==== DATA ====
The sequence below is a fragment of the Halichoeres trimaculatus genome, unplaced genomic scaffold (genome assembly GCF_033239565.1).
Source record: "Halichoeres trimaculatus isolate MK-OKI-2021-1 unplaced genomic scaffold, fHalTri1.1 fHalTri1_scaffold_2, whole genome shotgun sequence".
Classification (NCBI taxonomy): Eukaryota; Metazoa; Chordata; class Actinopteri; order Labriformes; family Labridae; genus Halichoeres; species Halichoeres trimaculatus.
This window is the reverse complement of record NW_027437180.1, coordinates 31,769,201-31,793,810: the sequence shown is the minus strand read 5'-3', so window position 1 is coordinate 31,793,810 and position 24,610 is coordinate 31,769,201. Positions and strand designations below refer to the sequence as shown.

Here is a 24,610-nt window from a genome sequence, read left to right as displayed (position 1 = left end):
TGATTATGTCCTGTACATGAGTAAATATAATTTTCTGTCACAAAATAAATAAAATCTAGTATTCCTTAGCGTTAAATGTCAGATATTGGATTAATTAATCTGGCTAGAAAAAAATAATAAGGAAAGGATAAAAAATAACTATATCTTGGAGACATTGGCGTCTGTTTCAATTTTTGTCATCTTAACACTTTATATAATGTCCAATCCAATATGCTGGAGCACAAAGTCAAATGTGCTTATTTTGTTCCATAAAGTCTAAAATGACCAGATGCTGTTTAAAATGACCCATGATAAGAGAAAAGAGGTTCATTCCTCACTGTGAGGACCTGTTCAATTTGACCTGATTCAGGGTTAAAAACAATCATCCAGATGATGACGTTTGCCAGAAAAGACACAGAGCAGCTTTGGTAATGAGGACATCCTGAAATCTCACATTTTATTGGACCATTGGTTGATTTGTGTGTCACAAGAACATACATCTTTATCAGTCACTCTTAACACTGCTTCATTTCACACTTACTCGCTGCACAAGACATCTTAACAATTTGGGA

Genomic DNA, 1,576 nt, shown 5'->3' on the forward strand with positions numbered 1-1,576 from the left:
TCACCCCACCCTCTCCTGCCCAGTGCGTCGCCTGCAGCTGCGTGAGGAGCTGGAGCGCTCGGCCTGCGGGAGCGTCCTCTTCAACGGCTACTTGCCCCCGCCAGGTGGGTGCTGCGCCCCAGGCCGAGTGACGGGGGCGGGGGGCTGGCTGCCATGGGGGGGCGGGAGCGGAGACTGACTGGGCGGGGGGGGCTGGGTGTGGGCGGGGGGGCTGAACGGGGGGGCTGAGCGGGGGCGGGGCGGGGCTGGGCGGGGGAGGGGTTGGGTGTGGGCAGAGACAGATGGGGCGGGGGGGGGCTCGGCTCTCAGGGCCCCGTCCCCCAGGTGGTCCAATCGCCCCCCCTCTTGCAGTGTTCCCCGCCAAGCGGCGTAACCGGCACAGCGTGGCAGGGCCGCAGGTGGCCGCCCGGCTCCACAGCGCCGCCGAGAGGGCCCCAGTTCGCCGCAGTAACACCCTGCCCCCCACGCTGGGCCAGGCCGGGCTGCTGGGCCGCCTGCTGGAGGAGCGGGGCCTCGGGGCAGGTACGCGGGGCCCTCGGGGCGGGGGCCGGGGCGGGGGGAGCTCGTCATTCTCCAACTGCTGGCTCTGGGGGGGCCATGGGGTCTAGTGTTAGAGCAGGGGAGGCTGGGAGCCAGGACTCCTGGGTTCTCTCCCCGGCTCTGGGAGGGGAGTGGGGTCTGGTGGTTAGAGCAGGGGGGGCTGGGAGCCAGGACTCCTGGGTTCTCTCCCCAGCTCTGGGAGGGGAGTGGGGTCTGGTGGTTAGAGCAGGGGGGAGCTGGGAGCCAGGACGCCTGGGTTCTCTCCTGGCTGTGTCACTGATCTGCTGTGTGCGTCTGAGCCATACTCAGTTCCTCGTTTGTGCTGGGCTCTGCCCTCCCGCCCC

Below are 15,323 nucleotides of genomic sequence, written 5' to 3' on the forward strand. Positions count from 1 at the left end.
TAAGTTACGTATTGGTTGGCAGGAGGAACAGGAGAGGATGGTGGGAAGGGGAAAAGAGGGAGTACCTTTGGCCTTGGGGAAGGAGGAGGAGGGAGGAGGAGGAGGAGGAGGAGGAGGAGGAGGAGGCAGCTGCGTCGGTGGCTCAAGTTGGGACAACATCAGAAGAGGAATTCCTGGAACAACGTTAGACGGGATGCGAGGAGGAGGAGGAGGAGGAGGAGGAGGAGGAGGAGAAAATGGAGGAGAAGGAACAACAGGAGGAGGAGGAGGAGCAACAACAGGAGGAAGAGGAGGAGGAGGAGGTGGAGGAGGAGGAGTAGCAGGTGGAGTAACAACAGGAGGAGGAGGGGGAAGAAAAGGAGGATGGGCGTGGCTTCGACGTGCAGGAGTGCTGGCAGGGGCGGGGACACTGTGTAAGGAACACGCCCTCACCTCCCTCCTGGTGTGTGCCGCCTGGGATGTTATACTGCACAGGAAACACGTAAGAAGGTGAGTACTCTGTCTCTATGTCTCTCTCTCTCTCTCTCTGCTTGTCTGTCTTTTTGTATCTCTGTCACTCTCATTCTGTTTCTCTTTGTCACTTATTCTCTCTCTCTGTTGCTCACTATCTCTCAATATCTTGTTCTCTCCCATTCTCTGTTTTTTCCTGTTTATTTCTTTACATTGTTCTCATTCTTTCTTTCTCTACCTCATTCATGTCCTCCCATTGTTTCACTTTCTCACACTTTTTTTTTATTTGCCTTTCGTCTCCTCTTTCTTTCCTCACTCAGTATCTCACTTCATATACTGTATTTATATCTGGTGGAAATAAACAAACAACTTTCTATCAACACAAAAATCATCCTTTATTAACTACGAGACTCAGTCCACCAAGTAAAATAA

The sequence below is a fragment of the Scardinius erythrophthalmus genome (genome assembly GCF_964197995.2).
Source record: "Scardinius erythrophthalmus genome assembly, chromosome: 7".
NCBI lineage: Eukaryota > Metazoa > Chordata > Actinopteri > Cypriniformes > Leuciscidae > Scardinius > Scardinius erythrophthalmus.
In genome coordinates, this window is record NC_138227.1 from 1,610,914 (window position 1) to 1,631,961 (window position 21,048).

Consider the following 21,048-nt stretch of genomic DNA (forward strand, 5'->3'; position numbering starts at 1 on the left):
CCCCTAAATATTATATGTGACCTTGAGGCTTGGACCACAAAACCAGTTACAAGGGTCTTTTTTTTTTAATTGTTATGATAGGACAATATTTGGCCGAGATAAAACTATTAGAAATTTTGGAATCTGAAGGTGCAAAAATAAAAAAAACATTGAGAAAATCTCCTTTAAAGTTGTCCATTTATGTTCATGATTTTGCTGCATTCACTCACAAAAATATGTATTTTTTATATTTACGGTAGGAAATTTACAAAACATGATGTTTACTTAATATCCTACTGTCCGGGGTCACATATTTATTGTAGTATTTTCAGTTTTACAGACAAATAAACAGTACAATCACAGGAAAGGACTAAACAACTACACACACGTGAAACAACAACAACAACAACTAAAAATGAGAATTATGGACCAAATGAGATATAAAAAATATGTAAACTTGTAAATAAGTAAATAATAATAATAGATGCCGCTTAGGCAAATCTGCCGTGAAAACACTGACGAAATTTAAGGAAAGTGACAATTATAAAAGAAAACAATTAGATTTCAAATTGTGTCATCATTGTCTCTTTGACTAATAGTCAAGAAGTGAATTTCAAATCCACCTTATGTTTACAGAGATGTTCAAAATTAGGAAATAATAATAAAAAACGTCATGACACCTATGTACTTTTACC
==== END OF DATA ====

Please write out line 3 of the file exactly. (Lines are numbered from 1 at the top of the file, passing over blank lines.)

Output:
Classification (NCBI taxonomy): Eukaryota; Metazoa; Chordata; class Actinopteri; order Labriformes; family Labridae; genus Halichoeres; species Halichoeres trimaculatus.